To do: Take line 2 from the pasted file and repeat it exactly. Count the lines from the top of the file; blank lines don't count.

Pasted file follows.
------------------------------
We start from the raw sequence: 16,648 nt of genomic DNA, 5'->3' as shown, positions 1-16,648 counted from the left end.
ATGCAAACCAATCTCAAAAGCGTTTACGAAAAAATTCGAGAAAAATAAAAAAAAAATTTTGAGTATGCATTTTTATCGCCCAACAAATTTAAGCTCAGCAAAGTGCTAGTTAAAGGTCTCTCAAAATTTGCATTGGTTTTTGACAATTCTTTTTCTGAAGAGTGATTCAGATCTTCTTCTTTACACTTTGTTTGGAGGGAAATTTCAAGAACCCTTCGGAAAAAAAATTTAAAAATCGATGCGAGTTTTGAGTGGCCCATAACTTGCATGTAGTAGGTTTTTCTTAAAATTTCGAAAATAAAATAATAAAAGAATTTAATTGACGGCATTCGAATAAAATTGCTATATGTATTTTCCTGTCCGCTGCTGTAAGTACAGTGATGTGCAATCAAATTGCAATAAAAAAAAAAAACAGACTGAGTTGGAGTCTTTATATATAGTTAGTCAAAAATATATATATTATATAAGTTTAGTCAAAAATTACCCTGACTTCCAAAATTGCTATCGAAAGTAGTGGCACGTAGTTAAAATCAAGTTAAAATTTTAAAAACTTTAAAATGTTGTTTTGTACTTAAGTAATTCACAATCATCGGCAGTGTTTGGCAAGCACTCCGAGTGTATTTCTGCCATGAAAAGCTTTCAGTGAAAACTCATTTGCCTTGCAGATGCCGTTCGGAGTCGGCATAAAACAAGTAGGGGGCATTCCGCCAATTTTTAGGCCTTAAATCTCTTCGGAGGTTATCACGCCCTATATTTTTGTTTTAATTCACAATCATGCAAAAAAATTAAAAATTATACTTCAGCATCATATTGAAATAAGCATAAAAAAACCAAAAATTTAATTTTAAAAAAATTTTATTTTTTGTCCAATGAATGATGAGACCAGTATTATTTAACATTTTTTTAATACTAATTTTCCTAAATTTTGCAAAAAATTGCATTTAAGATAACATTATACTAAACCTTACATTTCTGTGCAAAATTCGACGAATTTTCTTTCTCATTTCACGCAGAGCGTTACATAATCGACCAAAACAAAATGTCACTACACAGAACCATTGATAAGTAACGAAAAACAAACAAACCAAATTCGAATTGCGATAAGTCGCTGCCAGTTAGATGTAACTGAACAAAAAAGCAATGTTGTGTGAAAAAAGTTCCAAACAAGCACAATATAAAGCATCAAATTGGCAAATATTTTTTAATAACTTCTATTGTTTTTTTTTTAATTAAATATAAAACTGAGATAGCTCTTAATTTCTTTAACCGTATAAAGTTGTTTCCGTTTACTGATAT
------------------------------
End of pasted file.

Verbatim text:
ATGCAAACCAATCTCAAAAGCGTTTACGAAAAAATTCGAGAAAAATAAAAAAAAAATTTTGAGTATGCATTTTTATCGCCCAACAAATTTAAGCTCAGCAAAGTGCTAGTTAAAGGTCTCTCAAAATTTGCATTGGTTTTTGACAATTCTTTTTCTGAAGAGTGATTCAGATCTTCTTCTTTACACTTTGTTTGGAGGGAAATTTCAAGAACCCTTCGGAAAAAAAATTTAAAAATCGATGCGAGTTTTGAGTGGCCCATAACTTGCATGTAGTAGGTTTTTCTTAAAATTTCGAAAATAAAATAATAAAAGAATTTAATTGACGGCATTCGAATAAAATTGCTATATGTATTTTCCTGTCCGCTGCTGTAAGTACAGTGATGTGCAATCAAATTGCAATAAAAAAAAAAAACAGACTGAGTTGGAGTCTTTATATATAGTTAGTCAAAAATATATATATTATATAAGTTTAGTCAAAAATTACCCTGACTTCCAAAATTGCTATCGAAAGTAGTGGCACGTAGTTAAAATCAAGTTAAAATTTTAAAAACTTTAAAATGTTGTTTTGTACTTAAGTAATTCACAATCATCGGCAGTGTTTGGCAAGCACTCCGAGTGTATTTCTGCCATGAAAAGCTTTCAGTGAAAACTCATTTGCCTTGCAGATGCCGTTCGGAGTCGGCATAAAACAAGTAGGGGGCATTCCGCCAATTTTTAGGCCTTAAATCTCTTCGGAGGTTATCACGCCCTATATTTTTGTTTTAATTCACAATCATGCAAAAAAATTAAAAATTATACTTCAGCATCATATTGAAATAAGCATAAAAAAACCAAAAATTTAATTTTAAAAAAATTTTATTTTTTGTCCAATGAATGATGAGACCAGTATTATTTAACATTTTTTTAATACTAATTTTCCTAAATTTTGCAAAAAATTGCATTTAAGATAACATTATACTAAACCTTACATTTCTGTGCAAAATTCGACGAATTTTCTTTCTCATTTCACGCAGAGCGTTACATAATCGACCAAAACAAAATGTCACTACACAGAACCATTGATAAGTAACGAAAAACAAACAAACCAAATTCGAATTGCGATAAGTCGCTGCCAGTTAGATGTAACTGAACAAAAAAGCAATGTTGTGTGAAAAAAGTTCCAAACAAGCACAATATAAAGCATCAAATTGGCAAATATTTTTTAATAACTTCTATTGTTTTTTTTTTAATTAAATATAAAACTGAGATAGCTCTTAATTTCTTTAACCGTATAAAGTTGTTTCCGTTTACTGATAT